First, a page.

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Measurement of the Acoustic Relaxation Absorption Spectrum of CO_{2} Using a Distributed Bragg Reflector Fiber Laser

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## Abstract

**:**

_{2}using a decompression gas chamber between 0.1 and 1 atm to accommodate the main molecular relaxation processes, and interrogates with a non-equilibrium Mach-Zehnder interferometer (NE-MZI) to gain a sound pressure sensitivity of −45.4 dB. The measurement error of the acoustic relaxation absorption spectrum is less than 1.32%.

## 1. Introduction

^{8}Hz at room temperature and pressure [7]. Current consumer ultrasonic transducers are only launched at one frequency, aside from a few with kilohertz bandwidth. A large number of acoustic transducers at different frequencies are required to cover the entire frequency spectral line to be measured [8]. Therefore, a wide-band ultrasonic sensor with a flat response would be preferred. Since the ultrasonic transmitter is not able to be replaced at present, an alternative approach to adjusting the ambient pressure, which is inversely proportional to the relaxation frequency of gas molecules [9], to obtain the whole sound propagation spectrum with a transmitter and a DBR fiber laser is proposed in this paper.

^{1/2}and a measurement range from 5 to 25 MHz [16]. As a highly sensitive candidate, the DBR fiber laser is also promising for marine applications such as pressure, tsunami, and earth dynamics [17].

_{2}using the DBR fiber laser ultrasonic sensor.

## 2. Ultrasonic Sensing Model of the DBR Fiber Laser

#### 2.1. Response of the DBR Fiber Laser to Ultrasonic Wave

_{0}is the sound pressure at the transmitter and $\alpha $ is the attenuation coefficient.

_{0}is the initial velocity of the fiber vibration, and P

_{m}$\left(\tau \right)$ is the sound pressure acting on the DBR fiber laser, which is proportional to P(z) in Equation (1).

^{−17}m for the DBR fiber laser length of 48 mm.

_{2}reaches above 2 MHz (the wavelength of the sound wave and the response bandwidth increase while the molar mass of the gas decreases), which fully meets the experimental requirements.

_{light}of the DBR fiber laser depends on its cavity geometry, written as follows:

_{light}, and Δλ

_{light}are the variations of cavity length, refractive index change caused by the photoelastic effect, the frequency shift, and the wavelength shift of the DBR fiber laser. For convenience, frequency variation is rewritten in the form of a relative wavelength shift as Equation (6).

_{DBR}of the DBR fiber laser can be obtained:

_{11}and P

_{12}. The Young’s modulus and Poisson ratio of the DBR fiber laser can be effectively improved by selecting appropriate materials for packaging.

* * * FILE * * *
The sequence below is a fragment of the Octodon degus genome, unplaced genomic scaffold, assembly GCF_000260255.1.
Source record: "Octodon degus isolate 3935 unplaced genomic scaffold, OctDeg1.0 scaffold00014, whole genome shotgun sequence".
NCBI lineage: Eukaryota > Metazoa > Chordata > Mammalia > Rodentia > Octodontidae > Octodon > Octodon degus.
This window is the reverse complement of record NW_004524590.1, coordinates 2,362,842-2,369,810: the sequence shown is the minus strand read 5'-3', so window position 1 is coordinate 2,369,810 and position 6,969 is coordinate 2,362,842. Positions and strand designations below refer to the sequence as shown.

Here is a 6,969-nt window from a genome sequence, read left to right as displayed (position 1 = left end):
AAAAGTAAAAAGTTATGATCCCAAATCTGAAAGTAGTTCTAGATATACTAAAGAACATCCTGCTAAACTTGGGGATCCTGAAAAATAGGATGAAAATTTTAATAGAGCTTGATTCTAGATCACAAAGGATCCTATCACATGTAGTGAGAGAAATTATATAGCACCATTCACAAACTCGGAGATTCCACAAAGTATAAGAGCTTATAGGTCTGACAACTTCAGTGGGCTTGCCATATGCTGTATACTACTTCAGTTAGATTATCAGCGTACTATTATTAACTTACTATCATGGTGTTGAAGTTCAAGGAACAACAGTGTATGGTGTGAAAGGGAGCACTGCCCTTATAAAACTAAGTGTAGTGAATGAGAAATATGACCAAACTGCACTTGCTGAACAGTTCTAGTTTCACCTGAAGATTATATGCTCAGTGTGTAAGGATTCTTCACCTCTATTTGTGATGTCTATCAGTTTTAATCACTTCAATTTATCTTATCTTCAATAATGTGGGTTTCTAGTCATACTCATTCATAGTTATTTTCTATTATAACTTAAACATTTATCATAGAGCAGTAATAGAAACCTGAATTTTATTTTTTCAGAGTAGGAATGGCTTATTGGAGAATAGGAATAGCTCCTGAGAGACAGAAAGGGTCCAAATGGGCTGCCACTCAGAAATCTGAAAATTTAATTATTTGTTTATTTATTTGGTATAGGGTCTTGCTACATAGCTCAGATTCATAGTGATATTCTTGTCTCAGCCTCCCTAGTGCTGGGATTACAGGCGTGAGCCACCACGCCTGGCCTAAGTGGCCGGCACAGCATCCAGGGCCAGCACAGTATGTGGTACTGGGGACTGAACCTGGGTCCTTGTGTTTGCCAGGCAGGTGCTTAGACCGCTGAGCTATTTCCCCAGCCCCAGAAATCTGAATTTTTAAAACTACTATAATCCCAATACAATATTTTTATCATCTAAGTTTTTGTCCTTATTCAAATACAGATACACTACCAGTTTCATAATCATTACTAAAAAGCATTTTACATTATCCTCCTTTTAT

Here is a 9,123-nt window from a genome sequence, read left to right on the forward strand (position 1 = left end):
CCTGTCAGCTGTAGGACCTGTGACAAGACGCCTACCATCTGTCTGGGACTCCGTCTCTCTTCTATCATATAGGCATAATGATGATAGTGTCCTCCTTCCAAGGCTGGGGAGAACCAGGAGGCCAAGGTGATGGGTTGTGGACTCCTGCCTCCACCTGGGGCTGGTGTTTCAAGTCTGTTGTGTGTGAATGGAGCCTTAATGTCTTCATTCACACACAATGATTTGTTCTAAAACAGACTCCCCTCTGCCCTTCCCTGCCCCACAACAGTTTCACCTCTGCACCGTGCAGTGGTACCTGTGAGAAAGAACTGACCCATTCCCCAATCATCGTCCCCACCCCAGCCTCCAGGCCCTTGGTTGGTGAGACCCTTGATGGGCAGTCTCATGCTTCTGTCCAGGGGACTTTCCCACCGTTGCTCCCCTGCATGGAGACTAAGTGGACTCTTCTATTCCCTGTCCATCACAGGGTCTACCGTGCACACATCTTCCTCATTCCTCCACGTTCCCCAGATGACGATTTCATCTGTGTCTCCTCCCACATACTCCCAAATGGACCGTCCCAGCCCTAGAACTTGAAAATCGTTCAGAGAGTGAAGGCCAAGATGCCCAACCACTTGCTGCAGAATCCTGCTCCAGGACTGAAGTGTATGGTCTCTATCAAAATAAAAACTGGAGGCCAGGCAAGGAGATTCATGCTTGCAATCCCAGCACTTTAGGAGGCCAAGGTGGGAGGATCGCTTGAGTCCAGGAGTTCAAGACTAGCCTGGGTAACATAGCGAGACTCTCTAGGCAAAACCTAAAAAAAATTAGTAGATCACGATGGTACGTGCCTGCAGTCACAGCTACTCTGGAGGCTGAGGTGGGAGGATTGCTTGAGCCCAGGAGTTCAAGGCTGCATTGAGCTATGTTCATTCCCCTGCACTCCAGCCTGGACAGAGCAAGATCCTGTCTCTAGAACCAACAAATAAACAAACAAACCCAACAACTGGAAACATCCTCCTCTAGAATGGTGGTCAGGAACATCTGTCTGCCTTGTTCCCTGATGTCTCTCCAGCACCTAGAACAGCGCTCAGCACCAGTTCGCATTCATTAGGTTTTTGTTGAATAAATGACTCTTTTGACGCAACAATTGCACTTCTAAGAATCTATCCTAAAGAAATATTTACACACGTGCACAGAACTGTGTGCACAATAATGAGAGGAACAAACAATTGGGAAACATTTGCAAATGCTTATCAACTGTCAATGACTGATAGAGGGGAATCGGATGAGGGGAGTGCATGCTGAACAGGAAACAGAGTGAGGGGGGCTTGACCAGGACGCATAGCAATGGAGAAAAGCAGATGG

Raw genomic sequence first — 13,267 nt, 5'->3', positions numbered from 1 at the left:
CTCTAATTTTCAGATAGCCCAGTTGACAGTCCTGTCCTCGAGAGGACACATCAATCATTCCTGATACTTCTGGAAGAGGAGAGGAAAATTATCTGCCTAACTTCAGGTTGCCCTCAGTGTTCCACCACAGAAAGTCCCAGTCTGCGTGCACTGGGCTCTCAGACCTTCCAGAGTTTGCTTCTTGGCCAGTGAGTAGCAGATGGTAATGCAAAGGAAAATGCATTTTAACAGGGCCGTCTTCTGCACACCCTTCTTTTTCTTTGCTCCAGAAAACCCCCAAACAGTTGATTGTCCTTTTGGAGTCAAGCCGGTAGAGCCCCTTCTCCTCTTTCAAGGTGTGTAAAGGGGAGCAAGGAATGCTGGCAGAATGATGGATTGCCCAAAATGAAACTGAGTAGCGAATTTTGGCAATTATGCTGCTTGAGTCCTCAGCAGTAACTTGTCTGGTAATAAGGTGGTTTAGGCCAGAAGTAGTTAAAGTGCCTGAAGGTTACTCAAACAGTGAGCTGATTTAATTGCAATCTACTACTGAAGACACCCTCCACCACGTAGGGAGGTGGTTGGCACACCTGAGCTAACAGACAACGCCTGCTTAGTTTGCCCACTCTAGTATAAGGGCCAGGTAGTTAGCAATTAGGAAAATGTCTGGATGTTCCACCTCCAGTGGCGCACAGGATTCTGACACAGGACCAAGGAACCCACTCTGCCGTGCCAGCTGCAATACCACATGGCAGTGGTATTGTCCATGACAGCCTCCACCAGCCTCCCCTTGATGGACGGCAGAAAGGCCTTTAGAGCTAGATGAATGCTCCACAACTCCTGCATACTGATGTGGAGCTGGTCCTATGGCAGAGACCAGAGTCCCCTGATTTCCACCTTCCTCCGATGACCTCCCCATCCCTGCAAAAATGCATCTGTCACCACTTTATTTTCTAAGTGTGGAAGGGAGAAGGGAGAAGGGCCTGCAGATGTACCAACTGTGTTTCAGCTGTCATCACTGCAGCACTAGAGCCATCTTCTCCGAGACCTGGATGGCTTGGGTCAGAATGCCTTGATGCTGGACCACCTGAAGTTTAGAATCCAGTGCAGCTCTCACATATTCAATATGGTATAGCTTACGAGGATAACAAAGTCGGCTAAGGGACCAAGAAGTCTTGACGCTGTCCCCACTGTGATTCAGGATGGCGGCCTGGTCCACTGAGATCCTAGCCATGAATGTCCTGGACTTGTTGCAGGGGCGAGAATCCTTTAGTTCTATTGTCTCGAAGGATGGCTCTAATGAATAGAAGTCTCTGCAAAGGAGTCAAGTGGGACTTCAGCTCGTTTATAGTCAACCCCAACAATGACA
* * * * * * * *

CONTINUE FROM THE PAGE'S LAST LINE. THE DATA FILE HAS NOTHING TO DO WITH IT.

#### 2.2. Ultrasonic Wave Sensing Model of the DBR Fiber Laser

#### 2.2.1. The Optical Interrogation Signal of the DBR Fiber Laser

_{0}and the wavelength shift is Δλ(t). The corresponding phase difference introduced by the NE-MZI has an expression as follows:

_{OPD}is the optical path difference of the NE-MZI, and Δφ (t) is the phase difference caused by the wavelength shift of the DBR fiber laser, i.e., the demodulation signal recorded in the experiments. The ultrasonic response comparison of the DBR fiber laser with the ultrasonic transducer takes advantage of the proportional relation between the applied sound pressure and the output voltage of the ultrasonic transducer under the same frequency and pressure conditions. The DBR fiber laser is placed right in front of the receiving transducer, facing the transmitting transducer. The phase difference proves to be proportional to the sound pressure applied to the DBR fiber laser. The demonstration scheme and results are plotted in Figure 4.

#### 2.2.2. Calibration of the Ultrasonic Response of the DBR Fiber Laser

^{1/2}below 1 kHz), decreases with frequency increase, and drops below −75 dB/Hz

^{1/2}after 15 kHz, where the noise equivalent sound pressure (NESP) reaches about −80 dB/Hz

^{1/2}. However, the noise power rises to −60 dB/Hz

^{1/2}at 20 kHz as the ultrasonic wave launches. Therefore, calibration is necessary for the DBR fiber laser before sensing applications.

## 3. Measurement of the Acoustic Relaxation Absorption and Concentration of CO_{2} with the DBR Fiber Laser Ultrasonic Sensor

#### 3.1. Measurement of the Acoustic Relaxation Absorption at a Specific Frequency

_{2}is a popular validation gas in reduction studies of the acoustic relaxation absorption spectrum. Acoustic absorption measures are first used for the reconstruction of the acoustic relaxation absorption curve of CO

_{2}. According to the Clapeyron equation, a decreasing chamber pressure is equivalent to an increasing ultrasonic frequency. Since the effective relaxation frequency of the acoustic relaxation absorption curve of 100% CO

_{2}is located at 40 kHz, an ultrasonic transducer of 25 kHz is a better choice to satisfy the measurement of the relaxation absorption spectrum of CO

_{2}, where f/p is controlled by adjusting the chamber pressure. The distance between the transmitting transducer and the DBR fiber laser varies between 30~100 mm to satisfy the far-field prerequisite for ultrasonic attenuation coefficient measurement.